Posted in Family, Personal life, Writing

Running to Stand Still

In my Young By Name column for the Tetbury Advertiser‘s June issue, I’m anticipating a return to almost-normal life – and being careful what I wish for. 

Inheriting my parents’ strong work ethic and optimism, I have developed a lifelong tendency to try to do more than is physically possible in the available time. Even so, people often remark that I’m prolific, usually in the same breath as asking me to do something for them on the old “ask a busy person” principle. (I really need to learn to say no.)

The upshot is that most of the time, like the Red Queen in Lewis Carroll’s Alice Through the Looking Glass, I feel as if I’m running to stand still. “It takes all the running you can do to keep in the same place,” the Red Queen tells Alice. “If you want to get somewhere else, you must run at least twice as fast as that.”

I occasionally write a ‘done’ list to prove to myself that I have been more productive than I think, but who has time to do that every day?

drawing of Alice and the Red Queen running by John Tenniel
(Image by John Tenniel for Lewis Carroll’s “Alice Through the Looking Glass” in public domain)

Jumping Off the Treadmill

Cover image of Secrets at St Bride's
I loved the pattern of the year working in a boarding school, alternating between busy term-time and long holidays – the inspiration for my series of school stories!

When in 9-5 jobs I stepped off the treadmill for holidays, I was conscious that my work would come to a standstill while others beavered away in my absence. My favourite time to take a break was therefore during the Christmas/New Year break, when almost everyone else went on leave too.

When I worked on a year-round contract in a school office, I rejoiced every time term ended, because in the absence of teachers and pupils, much as I loved them, I felt I had time to catch up with myself.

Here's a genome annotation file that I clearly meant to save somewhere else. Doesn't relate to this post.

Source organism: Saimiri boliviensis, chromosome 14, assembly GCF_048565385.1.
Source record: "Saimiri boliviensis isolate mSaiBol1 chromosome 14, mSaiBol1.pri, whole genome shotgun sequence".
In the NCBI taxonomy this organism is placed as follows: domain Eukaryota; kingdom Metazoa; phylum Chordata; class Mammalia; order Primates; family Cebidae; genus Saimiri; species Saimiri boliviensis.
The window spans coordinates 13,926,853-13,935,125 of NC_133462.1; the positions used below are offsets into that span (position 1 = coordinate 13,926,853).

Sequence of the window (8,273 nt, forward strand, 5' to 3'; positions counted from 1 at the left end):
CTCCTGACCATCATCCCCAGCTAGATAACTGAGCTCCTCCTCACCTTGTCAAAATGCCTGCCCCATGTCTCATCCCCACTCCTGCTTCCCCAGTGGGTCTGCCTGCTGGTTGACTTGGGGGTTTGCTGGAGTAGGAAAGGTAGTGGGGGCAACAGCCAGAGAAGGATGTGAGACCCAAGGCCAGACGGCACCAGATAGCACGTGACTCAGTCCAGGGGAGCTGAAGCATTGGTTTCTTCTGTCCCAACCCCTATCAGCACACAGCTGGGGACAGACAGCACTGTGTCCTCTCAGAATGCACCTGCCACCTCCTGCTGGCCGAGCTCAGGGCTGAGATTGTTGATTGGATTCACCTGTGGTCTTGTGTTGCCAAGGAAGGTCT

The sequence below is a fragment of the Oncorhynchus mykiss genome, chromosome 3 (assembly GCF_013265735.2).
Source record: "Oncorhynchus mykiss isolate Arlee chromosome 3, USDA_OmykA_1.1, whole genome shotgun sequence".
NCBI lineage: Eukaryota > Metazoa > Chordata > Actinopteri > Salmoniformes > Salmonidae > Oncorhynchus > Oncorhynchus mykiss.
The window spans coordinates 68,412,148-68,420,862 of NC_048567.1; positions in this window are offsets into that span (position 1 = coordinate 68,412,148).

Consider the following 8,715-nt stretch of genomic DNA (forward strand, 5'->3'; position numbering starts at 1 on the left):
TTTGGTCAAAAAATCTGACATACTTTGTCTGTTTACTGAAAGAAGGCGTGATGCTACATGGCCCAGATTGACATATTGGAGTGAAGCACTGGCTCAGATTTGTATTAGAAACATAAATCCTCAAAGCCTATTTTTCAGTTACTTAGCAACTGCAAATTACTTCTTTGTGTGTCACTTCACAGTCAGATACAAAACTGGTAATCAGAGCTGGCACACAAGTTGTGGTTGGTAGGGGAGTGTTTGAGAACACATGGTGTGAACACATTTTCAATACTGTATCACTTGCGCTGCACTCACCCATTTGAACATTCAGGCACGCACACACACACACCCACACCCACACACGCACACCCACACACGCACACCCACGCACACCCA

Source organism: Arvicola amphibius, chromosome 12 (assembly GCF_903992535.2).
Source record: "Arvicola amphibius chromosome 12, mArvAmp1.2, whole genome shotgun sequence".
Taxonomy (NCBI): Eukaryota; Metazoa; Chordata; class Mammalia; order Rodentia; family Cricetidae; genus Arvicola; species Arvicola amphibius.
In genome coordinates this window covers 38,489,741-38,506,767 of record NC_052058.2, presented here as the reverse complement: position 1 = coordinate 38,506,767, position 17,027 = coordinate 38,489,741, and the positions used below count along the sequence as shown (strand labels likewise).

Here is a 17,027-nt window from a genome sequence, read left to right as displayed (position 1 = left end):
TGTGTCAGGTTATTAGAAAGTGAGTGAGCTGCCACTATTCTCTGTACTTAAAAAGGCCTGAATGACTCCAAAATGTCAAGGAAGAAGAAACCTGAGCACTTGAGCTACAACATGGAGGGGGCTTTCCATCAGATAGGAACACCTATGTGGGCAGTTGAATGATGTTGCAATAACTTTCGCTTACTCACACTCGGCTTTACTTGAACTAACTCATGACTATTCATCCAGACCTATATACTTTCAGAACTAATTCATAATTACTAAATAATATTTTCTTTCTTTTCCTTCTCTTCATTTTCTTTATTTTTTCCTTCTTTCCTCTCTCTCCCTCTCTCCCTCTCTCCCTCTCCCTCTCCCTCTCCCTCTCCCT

Stopping the World

To help me stay on top of all my tasks, I used to wish I could put the rest of the world on hold, in the manner of Sleeping Beauty’s fairy godmother making the kingdom sleep for 100 years. My only proviso was that I wouldn’t age a century by the time I woke everyone up again. What a shock that would be for my poor husband!

Covid-19 has put paid to that fantasy for good.

photo of the authors parents
My parents on their 65th wedding anniversary, when we took them to Bourton-on-the-Water

As we emerge, blinking, from the quasi-hibernation of lockdown, I’m hoping this past year is the closest I will ever get to casting that magic spell. As I predicted in the April 2020 issue of the Tetbury Advertiser, for me lockdown resulted in tidier bookshelves, larder, wardrobe, etc, and I’m pleased about that. But going forward, my priorities have changed.

Top of my to-do list post-lockdown will be hugging my parents.

That’s one action I’m happy to keep adding every day. 

Author:

English author of warm, witty novels including the popular Sophie Sayers Village Mysteries and the Staffroom at St Bride's School series, both set in the Cotswolds. Founder and director of the Hawkesbury Upton Literature Festival. UK Ambassador for the Alliance of Independent Authors and for the children's reading charity, Read for Good. Public speaker for the Type 1 Diabetes charity JDRF.

2 thoughts on “Running to Stand Still

  1. You are blessed! Parents young enough when they had you to be alive now! And lovely for your daughter to have grandparents when she’s pretty much grown up. Enjoy meeting up again…

    1. I am so thankful for that particular blessing, Mari, especially as I had Laura relatively late in life (I was 43 when she was born). Funnily enough, yesterday I saw a news article showing a photo of five generations of women, from great-great-grandmother down to the newborn baby – although to make that possible, all four of the mothers had had their children under the age of 18, which is something I’m very glad I didn’t do!

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